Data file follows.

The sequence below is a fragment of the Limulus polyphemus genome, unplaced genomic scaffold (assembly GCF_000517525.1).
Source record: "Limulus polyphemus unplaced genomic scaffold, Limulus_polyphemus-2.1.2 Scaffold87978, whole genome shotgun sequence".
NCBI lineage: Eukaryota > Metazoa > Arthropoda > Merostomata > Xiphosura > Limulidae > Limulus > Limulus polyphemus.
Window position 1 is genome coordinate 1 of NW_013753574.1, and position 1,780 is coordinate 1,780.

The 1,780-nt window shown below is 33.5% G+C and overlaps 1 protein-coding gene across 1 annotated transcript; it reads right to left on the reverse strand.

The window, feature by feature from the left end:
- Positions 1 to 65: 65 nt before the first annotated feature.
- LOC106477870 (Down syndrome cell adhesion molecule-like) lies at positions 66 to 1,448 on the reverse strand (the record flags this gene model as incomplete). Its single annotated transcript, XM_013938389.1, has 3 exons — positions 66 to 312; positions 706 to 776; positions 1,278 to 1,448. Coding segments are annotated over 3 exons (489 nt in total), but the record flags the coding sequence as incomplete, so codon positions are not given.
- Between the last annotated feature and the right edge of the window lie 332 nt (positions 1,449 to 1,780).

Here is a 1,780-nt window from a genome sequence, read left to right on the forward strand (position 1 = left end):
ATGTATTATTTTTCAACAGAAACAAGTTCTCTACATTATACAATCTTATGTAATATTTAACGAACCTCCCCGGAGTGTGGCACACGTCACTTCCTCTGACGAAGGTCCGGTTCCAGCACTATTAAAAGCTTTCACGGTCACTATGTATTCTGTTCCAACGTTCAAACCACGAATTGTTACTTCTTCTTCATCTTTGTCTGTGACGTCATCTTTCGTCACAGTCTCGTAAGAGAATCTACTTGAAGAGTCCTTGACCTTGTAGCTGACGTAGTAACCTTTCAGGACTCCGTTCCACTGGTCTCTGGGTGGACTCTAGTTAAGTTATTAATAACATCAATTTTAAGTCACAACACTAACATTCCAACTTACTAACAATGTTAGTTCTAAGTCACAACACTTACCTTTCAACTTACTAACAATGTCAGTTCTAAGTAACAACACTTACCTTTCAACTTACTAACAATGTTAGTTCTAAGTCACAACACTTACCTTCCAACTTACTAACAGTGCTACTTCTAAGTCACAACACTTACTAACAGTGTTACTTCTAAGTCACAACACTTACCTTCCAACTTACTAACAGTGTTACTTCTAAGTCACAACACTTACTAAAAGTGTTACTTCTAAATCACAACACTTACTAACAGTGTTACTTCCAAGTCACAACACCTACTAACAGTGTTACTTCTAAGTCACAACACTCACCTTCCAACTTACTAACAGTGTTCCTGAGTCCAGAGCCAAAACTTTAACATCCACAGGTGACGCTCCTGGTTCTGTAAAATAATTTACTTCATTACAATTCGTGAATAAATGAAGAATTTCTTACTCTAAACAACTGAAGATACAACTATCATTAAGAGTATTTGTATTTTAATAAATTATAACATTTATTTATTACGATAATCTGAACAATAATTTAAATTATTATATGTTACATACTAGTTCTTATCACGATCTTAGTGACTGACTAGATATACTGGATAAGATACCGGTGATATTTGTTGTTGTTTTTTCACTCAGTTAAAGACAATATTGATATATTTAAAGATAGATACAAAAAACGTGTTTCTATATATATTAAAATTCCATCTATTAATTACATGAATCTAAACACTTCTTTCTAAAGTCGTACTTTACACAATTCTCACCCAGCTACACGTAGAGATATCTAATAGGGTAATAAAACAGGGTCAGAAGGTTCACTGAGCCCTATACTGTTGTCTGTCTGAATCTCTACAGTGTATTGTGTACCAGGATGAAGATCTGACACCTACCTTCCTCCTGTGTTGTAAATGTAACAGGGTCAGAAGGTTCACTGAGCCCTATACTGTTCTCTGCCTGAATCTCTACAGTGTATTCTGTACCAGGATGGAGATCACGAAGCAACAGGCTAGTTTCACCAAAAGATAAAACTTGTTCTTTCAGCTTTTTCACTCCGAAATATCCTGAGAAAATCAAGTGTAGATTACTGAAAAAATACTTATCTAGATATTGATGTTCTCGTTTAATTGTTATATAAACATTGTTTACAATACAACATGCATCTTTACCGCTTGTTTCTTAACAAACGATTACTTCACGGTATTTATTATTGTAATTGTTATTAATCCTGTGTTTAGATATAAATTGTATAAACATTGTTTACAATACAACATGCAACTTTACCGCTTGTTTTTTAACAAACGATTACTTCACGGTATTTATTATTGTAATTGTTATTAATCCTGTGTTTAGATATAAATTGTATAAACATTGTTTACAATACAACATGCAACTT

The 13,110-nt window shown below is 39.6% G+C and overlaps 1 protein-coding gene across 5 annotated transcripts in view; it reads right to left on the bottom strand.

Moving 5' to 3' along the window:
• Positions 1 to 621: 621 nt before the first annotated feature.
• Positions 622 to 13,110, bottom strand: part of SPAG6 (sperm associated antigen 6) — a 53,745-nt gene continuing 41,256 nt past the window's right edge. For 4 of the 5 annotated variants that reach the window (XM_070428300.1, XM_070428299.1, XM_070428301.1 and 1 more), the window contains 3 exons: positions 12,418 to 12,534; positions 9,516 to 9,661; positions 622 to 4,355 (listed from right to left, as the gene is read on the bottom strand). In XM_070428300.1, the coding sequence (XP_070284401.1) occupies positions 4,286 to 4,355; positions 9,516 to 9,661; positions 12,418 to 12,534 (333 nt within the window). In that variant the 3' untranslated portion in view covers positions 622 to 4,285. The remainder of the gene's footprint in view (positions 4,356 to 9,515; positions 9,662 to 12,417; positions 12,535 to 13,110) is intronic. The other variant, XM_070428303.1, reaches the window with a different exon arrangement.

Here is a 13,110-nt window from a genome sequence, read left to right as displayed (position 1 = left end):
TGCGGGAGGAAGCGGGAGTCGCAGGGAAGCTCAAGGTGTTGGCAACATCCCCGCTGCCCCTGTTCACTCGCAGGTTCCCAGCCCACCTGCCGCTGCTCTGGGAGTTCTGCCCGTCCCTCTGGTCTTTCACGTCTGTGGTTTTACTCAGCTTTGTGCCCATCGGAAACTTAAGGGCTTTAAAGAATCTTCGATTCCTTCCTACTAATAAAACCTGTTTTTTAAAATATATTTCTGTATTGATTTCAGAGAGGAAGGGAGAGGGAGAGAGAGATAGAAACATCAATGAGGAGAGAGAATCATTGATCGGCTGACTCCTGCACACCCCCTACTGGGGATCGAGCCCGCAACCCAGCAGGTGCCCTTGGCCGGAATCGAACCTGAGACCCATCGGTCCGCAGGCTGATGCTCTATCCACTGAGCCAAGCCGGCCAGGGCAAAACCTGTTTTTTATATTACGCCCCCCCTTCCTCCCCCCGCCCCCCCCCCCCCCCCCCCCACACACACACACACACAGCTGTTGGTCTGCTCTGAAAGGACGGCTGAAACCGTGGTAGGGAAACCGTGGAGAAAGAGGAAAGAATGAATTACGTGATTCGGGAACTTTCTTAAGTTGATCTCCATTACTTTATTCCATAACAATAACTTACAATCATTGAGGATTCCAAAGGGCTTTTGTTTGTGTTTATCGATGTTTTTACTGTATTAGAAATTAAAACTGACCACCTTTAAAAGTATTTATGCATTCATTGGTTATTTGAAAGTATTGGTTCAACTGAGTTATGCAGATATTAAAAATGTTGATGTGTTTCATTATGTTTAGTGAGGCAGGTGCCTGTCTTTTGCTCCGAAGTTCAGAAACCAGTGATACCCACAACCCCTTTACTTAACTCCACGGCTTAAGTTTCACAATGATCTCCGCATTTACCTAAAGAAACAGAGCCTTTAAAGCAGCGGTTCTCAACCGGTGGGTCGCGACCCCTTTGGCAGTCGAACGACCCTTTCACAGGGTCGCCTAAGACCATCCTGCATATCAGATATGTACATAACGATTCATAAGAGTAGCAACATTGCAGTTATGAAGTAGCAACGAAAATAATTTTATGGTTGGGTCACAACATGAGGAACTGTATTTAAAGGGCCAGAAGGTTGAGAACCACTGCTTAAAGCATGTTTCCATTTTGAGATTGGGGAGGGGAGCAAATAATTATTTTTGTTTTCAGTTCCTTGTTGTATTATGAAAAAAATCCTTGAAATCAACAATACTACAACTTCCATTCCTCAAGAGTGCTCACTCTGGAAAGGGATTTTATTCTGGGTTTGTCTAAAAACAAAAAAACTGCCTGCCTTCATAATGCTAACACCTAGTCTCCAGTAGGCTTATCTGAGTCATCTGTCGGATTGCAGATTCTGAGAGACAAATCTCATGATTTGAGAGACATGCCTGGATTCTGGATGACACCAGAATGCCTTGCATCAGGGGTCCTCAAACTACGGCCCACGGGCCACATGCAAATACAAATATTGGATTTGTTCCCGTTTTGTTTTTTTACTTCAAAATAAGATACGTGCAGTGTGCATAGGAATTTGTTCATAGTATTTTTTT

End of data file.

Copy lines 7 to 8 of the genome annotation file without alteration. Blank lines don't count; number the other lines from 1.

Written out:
- Positions 1 to 65: 65 nt before the first annotated feature.
- LOC106477870 (Down syndrome cell adhesion molecule-like) lies at positions 66 to 1,448 on the reverse strand (the record flags this gene model as incomplete). Its single annotated transcript, XM_013938389.1, has 3 exons — positions 66 to 312; positions 706 to 776; positions 1,278 to 1,448. Coding segments are annotated over 3 exons (489 nt in total), but the record flags the coding sequence as incomplete, so codon positions are not given.